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Thomasin Tunstall: 17th century self-taught botanist or pariah
Today I’m going to delve into the distant past and write about a particular woman gardener, plant lover and amateur botanist who may be considered “the first recorded woman botanist and plant-collector in England”. She lived at the turn of the 17th century and by the 20th, had attracted the red-hot wrath of one of Britain’s most revered plant hunters, the intrepid Reginald Farrer. It is the story not only of how these two people intersected, but how she also crossed paths with other contemporary botanical heavy-weights and contributed toward their reputation — all the while remaining almost anonymous.
From other researchers, we only know that Thomasin Tunstall was born in Lancashire in the late 1500s, with her active plant hunting years being estimated at between 1620 and 1630. Thomasin would have known the landscape around the Yorkshire Dales intimately; she lived her entire life within a fifty mile radius around Skargill (where she was probably born), “Bull-banke” (where she lived, west of Ingleton and Bentham, near Thurland Castle) and Helkes Wood (where she botanized, just south of Bentham in the Forest of Bowland, adjacent to the Yorkshire Dales).
Despite there being little recorded concerning Tunstall’s birth, family life and death, my ancestry dot com sleuthing found a record of a “Thomasine Tunstall” who was born in 1579 in Skargill, Yorkshire (now Scargill). This was the location of her grandmother’s estate, likely the 12th century Scargill Castle — her grandmother on her father’s side was Mary Alice Scargill (1510-1579), wife to her paternal grandfather, Sir Marmaduke Tunstall (1503-1558)).
Thomasin(e)’s maternal grandmother was Elizabeth Gerard (1520-?). If that last name is familiar to you, it should be because it is the same last name as John Gerard (1545-1612), the famous English botanist and author of Herball, or Generall Historie of Plantes in 1597, published when Thomasine was 18 years old. This association will become most interesting later on….
Her father was Francis Tunstall (1530-1587) and his second wife, Anne Bold (1543-1579) was her mother. Although Thomasine’s birth was at Scargill, her father’s Tunstall family estate was about 50 miles away at Thurland Castle in Lancashire, where multiple generations had lived since the 14th century. That she and her siblings were not born there was probably because Thurland Castle was not claimed by her father until 1585, just two years before he died. Sadly, Thomasin’s mother died the year of her birth and her father not long afterwards, when she was eight years old. We learn more about how Thomasin’s fortunes change around the turn of the 17th century in the 8th volume of the History of the County of Lancaster, Cantsfield Township, published by Victoria County History in London, 1914:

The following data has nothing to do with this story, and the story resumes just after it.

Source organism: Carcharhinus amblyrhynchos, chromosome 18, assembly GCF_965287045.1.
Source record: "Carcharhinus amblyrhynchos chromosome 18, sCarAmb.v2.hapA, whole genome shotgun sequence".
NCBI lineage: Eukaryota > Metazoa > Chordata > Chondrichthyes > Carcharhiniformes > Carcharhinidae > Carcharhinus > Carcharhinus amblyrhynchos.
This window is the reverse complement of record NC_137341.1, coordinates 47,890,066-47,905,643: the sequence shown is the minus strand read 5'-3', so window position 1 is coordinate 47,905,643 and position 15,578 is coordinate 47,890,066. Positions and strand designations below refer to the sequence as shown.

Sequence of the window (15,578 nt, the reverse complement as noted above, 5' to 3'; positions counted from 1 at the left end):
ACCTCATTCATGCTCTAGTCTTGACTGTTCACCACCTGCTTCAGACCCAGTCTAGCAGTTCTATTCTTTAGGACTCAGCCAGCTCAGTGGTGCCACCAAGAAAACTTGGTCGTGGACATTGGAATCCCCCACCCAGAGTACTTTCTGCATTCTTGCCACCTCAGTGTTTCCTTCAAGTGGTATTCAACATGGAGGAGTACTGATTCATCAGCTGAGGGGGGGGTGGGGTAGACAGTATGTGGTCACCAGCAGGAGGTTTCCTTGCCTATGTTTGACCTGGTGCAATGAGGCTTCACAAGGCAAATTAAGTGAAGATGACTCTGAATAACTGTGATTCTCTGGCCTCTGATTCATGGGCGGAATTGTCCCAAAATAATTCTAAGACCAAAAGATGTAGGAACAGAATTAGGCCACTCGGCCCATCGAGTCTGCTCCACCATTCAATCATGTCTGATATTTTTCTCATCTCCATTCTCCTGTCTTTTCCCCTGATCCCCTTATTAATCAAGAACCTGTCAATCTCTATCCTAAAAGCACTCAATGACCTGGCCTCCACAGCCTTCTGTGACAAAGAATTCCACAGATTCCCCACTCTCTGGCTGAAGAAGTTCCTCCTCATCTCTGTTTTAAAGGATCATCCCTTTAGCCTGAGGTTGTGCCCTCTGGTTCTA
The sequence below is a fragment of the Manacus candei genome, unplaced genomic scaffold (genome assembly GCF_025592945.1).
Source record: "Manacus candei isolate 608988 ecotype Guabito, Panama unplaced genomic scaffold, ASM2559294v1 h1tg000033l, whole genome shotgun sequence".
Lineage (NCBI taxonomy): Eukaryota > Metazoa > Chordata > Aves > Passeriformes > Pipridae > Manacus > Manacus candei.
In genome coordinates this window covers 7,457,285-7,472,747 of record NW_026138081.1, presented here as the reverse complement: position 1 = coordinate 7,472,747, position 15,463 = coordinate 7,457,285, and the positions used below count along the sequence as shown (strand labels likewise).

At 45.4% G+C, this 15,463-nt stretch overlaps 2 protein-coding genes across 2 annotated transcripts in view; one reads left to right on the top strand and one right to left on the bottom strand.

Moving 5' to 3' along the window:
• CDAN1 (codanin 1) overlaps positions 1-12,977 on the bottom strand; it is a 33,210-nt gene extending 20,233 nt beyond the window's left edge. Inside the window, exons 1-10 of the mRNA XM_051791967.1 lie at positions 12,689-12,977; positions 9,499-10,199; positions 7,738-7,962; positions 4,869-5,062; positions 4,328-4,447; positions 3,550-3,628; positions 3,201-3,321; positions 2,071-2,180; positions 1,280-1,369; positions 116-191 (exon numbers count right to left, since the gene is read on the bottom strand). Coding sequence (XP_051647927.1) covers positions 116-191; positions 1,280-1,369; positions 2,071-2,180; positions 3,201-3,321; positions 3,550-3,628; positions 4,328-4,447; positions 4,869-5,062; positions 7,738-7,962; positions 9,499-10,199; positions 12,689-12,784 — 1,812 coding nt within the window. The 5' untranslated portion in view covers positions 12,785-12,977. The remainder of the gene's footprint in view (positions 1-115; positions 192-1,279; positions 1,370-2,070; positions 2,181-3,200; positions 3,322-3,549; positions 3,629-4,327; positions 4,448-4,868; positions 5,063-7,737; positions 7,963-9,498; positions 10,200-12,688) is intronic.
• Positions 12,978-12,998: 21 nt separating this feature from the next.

Francis Tunstall (Thomasin’s father) was externally a conformist in religious matters when the Elizabethan changes were made, but being notoriously disaffected (fn. 53) he was brought up for examination in 1568 before the queen's commissioners. He replied that he had usually attended service at Tunstall Church within the past twelve months, but had not received the communion; he had entertained Vaux, the exWarden of Manchester, but had not been aware that the laws forbade it. (fn. 54) In spite of his religious dangers he was able to purchase the manor of Garneygarth in Whittington. He made a settlement of Thurland and other manors in 1585, (fn. 55) and died in or before 1587, leaving a son Francis as heir, but under age, being seventeen years old. (fn. 56) He obtained the inheritance in 1591, (fn. 57) but was involved in a number of disputes and money difficulties, (fn. 58) and about 1605 sold Thurland and the other manors in Tunstall to John Girlington, removing to Scargill in Yorkshire, inherited from his grandmother the wife of Sir Marmaduke. (fn. 59) The new lord of Thurland died in 1612, but was not then seised of any manors or lands in the county. Nicholas, his son and heir, was twenty years of age. (fn. 60)
During the reign of Queen Elizabeth I in the 16th century, the English Parliament passed the Act of Uniformity in 1568. This was an attempt to unify the country by requiring that all citizens attend Anglican church services once weekly and use the English Book of Common Prayer. Citizens who were openly Roman Catholic were at serious risk of being fined, having their property seized, jailed or worse.
Clearly, although Thomasin’s father was “externally a conformist”, that is, passed himself off as Church of England or Anglican, he was “brought up for examination” by the authorities. Sadly, when he died and his son Francis Jr. claimed his inheritance three years later at the age of 20, there were “disputes and money difficulties” — I can’t help but think this was a continuation of the persecution of Roman Catholics, who also happened to be most populous in the northern counties of Lancashire and Yorkshire.